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farrell [1950 posts] 2 years ago
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Hereward wrote:

I am quite surprised at some of the sheer ignorance of some of the posts here regarding bus drivers and LGV drivers. One only has to ask which mode of transport is noted for jumping red lights? That is the cyclist and many have been stopped by the police on their recent road safety campaign. Cyclists also are in the nasty habit of using the wrong side of the road in order to get ahead of standing traffic at junctions or passing on the inside of moving vehicles, some of which are indicating left. Cyclist will go for a gap regardless of whether they can make it or not and often it is the driver who has to brake in order to avoid an accident. Drivers must pass a test to a high standard in Britain and in the case of bus drivers, they are monitored by mystery passengers who are assessing them while drive, often these anonymous passengers are Ministry of Transport inspectors. Recent surveys did reveal that roughly one fifth of drivers were driving dangerously but the vast majority were driving to standard with over a quarter achieving excellent results and more than half achieving good grades with only minor faults. LGV drivers are high up in their cabs and it is not so for them to see cyclists coming into their inside lane and buses are always pulling left into bus stops every few hundred yards which is the obvious point of their being there. Remember, when you are behind one of these large vehicles, the driver cannot see you and although he or she may check their mirrors, they may miss you at a glance when you come around from the back of them.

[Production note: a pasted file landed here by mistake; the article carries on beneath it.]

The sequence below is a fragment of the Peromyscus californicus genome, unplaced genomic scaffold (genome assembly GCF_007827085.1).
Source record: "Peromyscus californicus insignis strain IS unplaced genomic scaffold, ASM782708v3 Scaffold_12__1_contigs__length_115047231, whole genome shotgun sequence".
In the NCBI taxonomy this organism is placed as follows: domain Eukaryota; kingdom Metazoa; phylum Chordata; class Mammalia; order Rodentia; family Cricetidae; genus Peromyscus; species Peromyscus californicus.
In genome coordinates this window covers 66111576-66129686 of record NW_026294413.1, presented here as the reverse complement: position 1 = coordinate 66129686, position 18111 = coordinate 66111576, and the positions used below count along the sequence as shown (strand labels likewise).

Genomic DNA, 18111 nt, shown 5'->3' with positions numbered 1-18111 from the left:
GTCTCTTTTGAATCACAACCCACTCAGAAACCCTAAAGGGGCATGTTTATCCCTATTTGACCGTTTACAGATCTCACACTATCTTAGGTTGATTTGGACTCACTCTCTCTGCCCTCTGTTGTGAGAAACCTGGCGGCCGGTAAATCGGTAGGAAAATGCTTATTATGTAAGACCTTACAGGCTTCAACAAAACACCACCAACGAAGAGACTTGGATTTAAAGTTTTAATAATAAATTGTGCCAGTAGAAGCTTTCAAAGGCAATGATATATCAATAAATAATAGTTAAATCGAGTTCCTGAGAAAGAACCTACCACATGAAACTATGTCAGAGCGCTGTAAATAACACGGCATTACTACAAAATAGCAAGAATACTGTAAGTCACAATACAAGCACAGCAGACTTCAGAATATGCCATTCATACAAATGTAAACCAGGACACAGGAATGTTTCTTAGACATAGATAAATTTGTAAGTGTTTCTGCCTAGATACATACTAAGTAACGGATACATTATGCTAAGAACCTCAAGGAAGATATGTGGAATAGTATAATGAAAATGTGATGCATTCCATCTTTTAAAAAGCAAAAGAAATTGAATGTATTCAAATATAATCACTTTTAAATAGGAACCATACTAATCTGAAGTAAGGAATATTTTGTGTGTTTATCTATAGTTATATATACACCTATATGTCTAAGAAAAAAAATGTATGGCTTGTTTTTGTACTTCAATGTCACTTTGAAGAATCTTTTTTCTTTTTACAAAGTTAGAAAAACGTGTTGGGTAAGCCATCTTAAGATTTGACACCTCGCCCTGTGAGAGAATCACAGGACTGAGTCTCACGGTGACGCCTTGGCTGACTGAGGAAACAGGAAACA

What a stunning load of damp knickered nonsense that is. I can only assume that it is Keith Peat with yet another alias, otherwise the fuckwits are breeding.

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Goldfever4 [221 posts] 2 years ago
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Hereward wrote: